Copyright © 2012 by Monique Paul
Maryanne had her nose pressed against the store’s display window like a girl watching her Christmas Gift. She felt as if the doll had called her. She took her husband’s hand and pulled him inside the antique store to the doll in the window. The doorbell brought the store owner out from the back room.
“May I help you?” she asked, waving them into the store with his hand. “I’m Joan Campbell, welcome to my little antique store.”
Mary smiled back at her. “Maryanne and Karl Eberstark,” she said. “You have a great little shop here.”
Joan shook hands with Maryanne and Karl. “German?” she asked.
“Yes, but I relocated with my parents still being a kid, Maryanne was born in Masachussets,” Karl answered.
Karl looked at his wife. He had never seen her mesmerized with anything as she was with the doll. He didn’t quite understand why she was so fascinated by it.
Joan took the doll out of the showcase and handed it to Maryanne.” Are you sure this is the one you’d like?
“Yes, I’m positive,” Maryanne answered, holding the doll with both hands. “This is the one I want.”
Joan looked at Maryanne. She recalled looking at the expression on her face before, many years ago, in the face of a newly married young woman called Alice. She remembered her father bringing the doll back several weeks after he bought it. Alice’s father never mentioned a word about his daughter, just gave Joan the doll back in a wooden box sealed with nails. He just left the doll back at the store and left, never bothered to ask for his money back.
Maryanne looked at Karl. “Please, sweetie… I want this doll.”
Karl felt something was strange about the doll, almost like his DNA rejected it. “Don’t you think you’re too grown up to be playing with dolls, Maryanne?”
“Karl, this is a collection antique, not a toy… I want it. I have the perfect place at home for it,” she said, with a wide smile.
“It’s just a doll… why am I feeling this way about a doll? It’s just a toy, a piece of porcelain and some fabric, nothing more. How can a toy make me feel so nervous? This is nonsense”, Karl thought as they walked to the car.
Driving home, he watched the way Maryanne admired the doll.
“It’s just a doll. There’s nothing to fear from a doll. It really is one ugly doll, though, scary,” he thought.
Maryanne picked up on her husband’s silence. Holding the doll carefully by the arms she asked. “What are you thinking about, honey?”
“Nothing, Maryanne, well, just that it’s… ugly, yes, very ugly, and creepy.”
“Ugly? Honey, it’s an antique. Her porcelain face is hand painted–no doubt it’s a work of art. In a few years, it’ll double its worth. Think of it as an investment, an art investment.”
“Yes, all right, maybe it is an investment. Do you think we can put our investment in its box until we get home?” Karl asked.
Maryanne laughed and placed the doll inside its box and closed the lid. Then she put it in the back. “Feel better now?” she asked, laughing.
“Thank you,” Karl answered.
When they got home, Karl went straight to the fridge to get a beer. Maryanne placed the doll inside a fine crystal showcase in the living room by the chimney.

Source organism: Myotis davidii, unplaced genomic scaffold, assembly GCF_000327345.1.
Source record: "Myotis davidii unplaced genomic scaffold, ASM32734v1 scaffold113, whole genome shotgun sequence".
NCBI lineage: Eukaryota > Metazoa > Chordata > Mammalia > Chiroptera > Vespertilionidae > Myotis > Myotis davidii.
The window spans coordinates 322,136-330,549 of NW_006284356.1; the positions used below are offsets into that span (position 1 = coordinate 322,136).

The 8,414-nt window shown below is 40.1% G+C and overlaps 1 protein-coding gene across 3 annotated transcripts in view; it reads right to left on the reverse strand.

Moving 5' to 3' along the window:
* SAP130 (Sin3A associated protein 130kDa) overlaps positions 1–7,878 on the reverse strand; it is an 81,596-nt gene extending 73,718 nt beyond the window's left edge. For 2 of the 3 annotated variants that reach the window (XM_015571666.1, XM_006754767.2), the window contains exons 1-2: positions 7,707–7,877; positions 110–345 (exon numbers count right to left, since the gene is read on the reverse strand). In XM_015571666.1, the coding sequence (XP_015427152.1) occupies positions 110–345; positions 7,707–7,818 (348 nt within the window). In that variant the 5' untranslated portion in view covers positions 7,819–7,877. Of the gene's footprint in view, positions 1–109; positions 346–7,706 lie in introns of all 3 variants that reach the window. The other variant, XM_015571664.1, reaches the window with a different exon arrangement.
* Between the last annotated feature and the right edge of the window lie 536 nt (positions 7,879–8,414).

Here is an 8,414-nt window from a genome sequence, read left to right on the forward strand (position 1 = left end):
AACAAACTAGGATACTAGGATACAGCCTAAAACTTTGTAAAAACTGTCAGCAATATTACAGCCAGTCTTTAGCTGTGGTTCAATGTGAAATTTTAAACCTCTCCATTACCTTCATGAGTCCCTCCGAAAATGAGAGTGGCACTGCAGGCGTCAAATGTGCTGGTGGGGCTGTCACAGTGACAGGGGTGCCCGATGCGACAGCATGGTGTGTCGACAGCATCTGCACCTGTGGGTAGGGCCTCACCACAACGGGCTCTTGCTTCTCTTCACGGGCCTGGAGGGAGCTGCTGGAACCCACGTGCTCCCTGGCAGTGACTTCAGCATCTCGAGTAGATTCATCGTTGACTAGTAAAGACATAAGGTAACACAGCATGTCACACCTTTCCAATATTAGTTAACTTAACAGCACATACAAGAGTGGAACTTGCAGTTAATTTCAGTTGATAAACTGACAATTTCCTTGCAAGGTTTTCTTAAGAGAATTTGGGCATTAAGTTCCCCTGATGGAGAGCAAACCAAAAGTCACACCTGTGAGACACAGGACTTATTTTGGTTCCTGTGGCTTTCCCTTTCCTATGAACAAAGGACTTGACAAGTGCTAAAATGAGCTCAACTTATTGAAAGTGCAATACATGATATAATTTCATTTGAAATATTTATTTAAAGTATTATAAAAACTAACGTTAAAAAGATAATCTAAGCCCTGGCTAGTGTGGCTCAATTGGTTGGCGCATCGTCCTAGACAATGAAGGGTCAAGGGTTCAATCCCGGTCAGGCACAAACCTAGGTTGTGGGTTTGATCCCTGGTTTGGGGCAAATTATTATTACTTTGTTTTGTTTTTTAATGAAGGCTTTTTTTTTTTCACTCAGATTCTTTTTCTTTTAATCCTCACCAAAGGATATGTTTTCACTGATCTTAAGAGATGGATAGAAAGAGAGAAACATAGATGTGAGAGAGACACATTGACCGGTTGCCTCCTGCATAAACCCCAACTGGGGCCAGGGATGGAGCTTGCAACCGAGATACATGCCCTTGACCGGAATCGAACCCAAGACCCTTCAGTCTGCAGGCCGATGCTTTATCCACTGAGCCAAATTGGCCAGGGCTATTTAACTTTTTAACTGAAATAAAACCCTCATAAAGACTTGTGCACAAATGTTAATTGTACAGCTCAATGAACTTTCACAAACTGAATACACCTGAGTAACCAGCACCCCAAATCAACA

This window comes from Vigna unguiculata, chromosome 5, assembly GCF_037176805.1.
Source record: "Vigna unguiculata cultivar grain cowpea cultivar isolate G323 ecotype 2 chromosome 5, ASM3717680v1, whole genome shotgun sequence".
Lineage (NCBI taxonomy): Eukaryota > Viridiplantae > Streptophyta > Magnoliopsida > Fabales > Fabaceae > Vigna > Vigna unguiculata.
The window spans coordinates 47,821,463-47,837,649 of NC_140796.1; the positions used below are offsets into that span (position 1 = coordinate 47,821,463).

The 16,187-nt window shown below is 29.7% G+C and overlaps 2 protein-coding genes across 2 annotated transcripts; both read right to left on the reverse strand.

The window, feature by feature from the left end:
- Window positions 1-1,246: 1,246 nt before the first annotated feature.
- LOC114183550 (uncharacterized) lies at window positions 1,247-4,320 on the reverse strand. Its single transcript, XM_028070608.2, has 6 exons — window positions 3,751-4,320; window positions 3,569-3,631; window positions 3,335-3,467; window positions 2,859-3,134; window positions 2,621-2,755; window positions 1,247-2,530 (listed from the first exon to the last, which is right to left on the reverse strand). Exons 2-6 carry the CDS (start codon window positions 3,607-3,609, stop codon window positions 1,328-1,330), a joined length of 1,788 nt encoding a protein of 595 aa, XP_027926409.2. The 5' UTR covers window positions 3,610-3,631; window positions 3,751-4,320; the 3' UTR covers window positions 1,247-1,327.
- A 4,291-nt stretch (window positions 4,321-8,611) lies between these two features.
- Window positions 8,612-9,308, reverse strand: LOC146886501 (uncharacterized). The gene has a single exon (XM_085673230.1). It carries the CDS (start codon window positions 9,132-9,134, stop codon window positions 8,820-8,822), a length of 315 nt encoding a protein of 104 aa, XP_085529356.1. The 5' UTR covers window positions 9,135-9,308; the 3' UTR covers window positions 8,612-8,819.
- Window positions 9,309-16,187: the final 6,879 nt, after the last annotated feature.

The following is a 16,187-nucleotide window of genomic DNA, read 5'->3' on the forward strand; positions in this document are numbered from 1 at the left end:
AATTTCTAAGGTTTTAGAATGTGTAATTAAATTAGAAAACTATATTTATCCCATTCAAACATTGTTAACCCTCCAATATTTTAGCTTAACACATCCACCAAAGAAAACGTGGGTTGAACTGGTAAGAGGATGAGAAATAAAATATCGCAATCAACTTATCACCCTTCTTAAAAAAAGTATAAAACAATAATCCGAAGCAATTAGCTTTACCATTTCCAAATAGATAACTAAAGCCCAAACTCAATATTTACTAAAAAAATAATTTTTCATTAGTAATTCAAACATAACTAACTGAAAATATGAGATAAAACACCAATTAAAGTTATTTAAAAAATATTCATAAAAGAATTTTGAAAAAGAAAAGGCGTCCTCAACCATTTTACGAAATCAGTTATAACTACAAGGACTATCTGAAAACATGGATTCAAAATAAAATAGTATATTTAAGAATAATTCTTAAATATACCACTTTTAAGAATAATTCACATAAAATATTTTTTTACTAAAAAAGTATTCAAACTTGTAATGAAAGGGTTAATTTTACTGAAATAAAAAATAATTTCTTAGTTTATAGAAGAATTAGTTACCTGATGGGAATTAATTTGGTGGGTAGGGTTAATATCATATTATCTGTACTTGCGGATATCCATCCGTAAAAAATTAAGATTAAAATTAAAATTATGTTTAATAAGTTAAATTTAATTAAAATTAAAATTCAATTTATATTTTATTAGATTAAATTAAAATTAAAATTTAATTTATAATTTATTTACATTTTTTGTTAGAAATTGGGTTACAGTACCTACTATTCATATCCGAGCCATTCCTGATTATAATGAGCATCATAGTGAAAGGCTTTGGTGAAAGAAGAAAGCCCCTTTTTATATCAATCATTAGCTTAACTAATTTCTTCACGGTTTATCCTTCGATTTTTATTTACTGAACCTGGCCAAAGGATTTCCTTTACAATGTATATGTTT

“It looks beautiful here, and inside the showcase, it’ll be protected,” Maryanne said. She stepped back to admire it from a different perspective.
“Yes, it looks so beautiful,” Karl said, getting up from the couch. “I’m going to the family room, are you coming?”
“Yes, in a few minutes.”
Karl felt a strange feeling, he left as if he was being observed. He turned to look at the doll as he left the room. He could feel its eyes on him, inquisitive, with a creepy shine. A chill ran thru his body. He hurried out of the room.
Karl sat down on a couch in the family room that was next to the living room and in front of a long balcony in the large 15th-floor apartment where they lived. A beautiful view of the city could be seen from the couch.
“Why am I feeling this way? It’s just a doll. It wasn’t really looking at me… it must have been just an optic effect, nothing else,” Karl thought.
Maryanne came into the room. She’d never seen Karl behave like this before. “Is the doll that disgusting to you?”
“I said it didn’t look like a cute ornament to me. Yes, I find it disgusting. But, we’ll keep it, if you like it.”
“I always wanted one of these dolls. But if you hate it so much I’ll take it back. Or I’ll keep it at my parent’s house. My mother can keep it for me.”
After all, Maryanne’s marriage was more important than a doll, and she didn’t want Karl uncomfortable in his own house.
Maryanne called her mother. She explained the problem with the doll.
“Thank you, Mom, can I bring it over tonight?
“No, not tonight, your father and I were just on our way out.”
“Would you like to come here for breakfast tomorrow morning, and I’ll give you the doll.”
“Yes, your father and I’ll come over in the morning.”
Maryanne hung up the phone and turned to Karl. “Will be all right? They’ll come and get the doll in the morning?”
Karl took Maryanne in his arms. “Yes, that would be okay. And thank you for thinking of me in this. I love you.”
“Love you, too,” Maryanne said, and they kissed sweetly.
That evening they didn’t go into the living room again. They had dinner in the family room watching a movie and then turned in for the night.
Karl curled up with Maryanne and tried to forget about the doll. But the bad feeling he got from the doll stayed with him.
“Tomorrow you’ll be gone,” He managed to fall asleep with Maryanne close beside him.
About three in the morning. Karl woke up feeling restless. He got out of bed and went to the family room to read for a while.